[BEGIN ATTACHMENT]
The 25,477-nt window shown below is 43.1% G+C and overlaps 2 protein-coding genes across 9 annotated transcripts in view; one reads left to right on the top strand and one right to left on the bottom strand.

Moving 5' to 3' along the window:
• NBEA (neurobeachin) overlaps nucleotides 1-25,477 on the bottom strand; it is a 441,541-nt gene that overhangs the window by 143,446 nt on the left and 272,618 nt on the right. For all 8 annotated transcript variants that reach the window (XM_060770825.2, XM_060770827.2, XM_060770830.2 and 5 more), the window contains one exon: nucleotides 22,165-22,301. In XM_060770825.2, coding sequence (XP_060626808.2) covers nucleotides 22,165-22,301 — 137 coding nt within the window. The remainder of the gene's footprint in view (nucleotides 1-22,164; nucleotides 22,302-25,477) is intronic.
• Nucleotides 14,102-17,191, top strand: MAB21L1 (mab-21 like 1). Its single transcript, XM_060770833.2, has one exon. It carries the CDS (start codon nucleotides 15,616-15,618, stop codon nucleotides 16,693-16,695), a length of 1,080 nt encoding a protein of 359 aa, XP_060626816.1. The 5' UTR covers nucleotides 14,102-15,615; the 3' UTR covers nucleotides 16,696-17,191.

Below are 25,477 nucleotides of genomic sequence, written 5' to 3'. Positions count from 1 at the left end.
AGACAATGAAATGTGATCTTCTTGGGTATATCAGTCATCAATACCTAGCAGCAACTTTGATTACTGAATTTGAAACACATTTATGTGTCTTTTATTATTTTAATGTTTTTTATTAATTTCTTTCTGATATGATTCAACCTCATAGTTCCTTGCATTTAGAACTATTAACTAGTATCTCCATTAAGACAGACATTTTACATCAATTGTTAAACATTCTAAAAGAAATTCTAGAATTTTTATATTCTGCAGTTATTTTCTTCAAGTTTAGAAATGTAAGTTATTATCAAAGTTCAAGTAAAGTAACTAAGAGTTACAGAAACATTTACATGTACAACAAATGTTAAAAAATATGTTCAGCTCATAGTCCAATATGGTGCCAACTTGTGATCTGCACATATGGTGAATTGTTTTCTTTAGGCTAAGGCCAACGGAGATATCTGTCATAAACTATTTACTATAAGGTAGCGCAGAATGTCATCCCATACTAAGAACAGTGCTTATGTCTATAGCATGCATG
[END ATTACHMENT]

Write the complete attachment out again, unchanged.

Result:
The 25,477-nt window shown below is 43.1% G+C and overlaps 2 protein-coding genes across 9 annotated transcripts in view; one reads left to right on the top strand and one right to left on the bottom strand.

Moving 5' to 3' along the window:
• NBEA (neurobeachin) overlaps nucleotides 1-25,477 on the bottom strand; it is a 441,541-nt gene that overhangs the window by 143,446 nt on the left and 272,618 nt on the right. For all 8 annotated transcript variants that reach the window (XM_060770825.2, XM_060770827.2, XM_060770830.2 and 5 more), the window contains one exon: nucleotides 22,165-22,301. In XM_060770825.2, coding sequence (XP_060626808.2) covers nucleotides 22,165-22,301 — 137 coding nt within the window. The remainder of the gene's footprint in view (nucleotides 1-22,164; nucleotides 22,302-25,477) is intronic.
• Nucleotides 14,102-17,191, top strand: MAB21L1 (mab-21 like 1). Its single transcript, XM_060770833.2, has one exon. It carries the CDS (start codon nucleotides 15,616-15,618, stop codon nucleotides 16,693-16,695), a length of 1,080 nt encoding a protein of 359 aa, XP_060626816.1. The 5' UTR covers nucleotides 14,102-15,615; the 3' UTR covers nucleotides 16,696-17,191.

Below are 25,477 nucleotides of genomic sequence, written 5' to 3'. Positions count from 1 at the left end.
AGACAATGAAATGTGATCTTCTTGGGTATATCAGTCATCAATACCTAGCAGCAACTTTGATTACTGAATTTGAAACACATTTATGTGTCTTTTATTATTTTAATGTTTTTTATTAATTTCTTTCTGATATGATTCAACCTCATAGTTCCTTGCATTTAGAACTATTAACTAGTATCTCCATTAAGACAGACATTTTACATCAATTGTTAAACATTCTAAAAGAAATTCTAGAATTTTTATATTCTGCAGTTATTTTCTTCAAGTTTAGAAATGTAAGTTATTATCAAAGTTCAAGTAAAGTAACTAAGAGTTACAGAAACATTTACATGTACAACAAATGTTAAAAAATATGTTCAGCTCATAGTCCAATATGGTGCCAACTTGTGATCTGCACATATGGTGAATTGTTTTCTTTAGGCTAAGGCCAACGGAGATATCTGTCATAAACTATTTACTATAAGGTAGCGCAGAATGTCATCCCATACTAAGAACAGTGCTTATGTCTATAGCATGCATG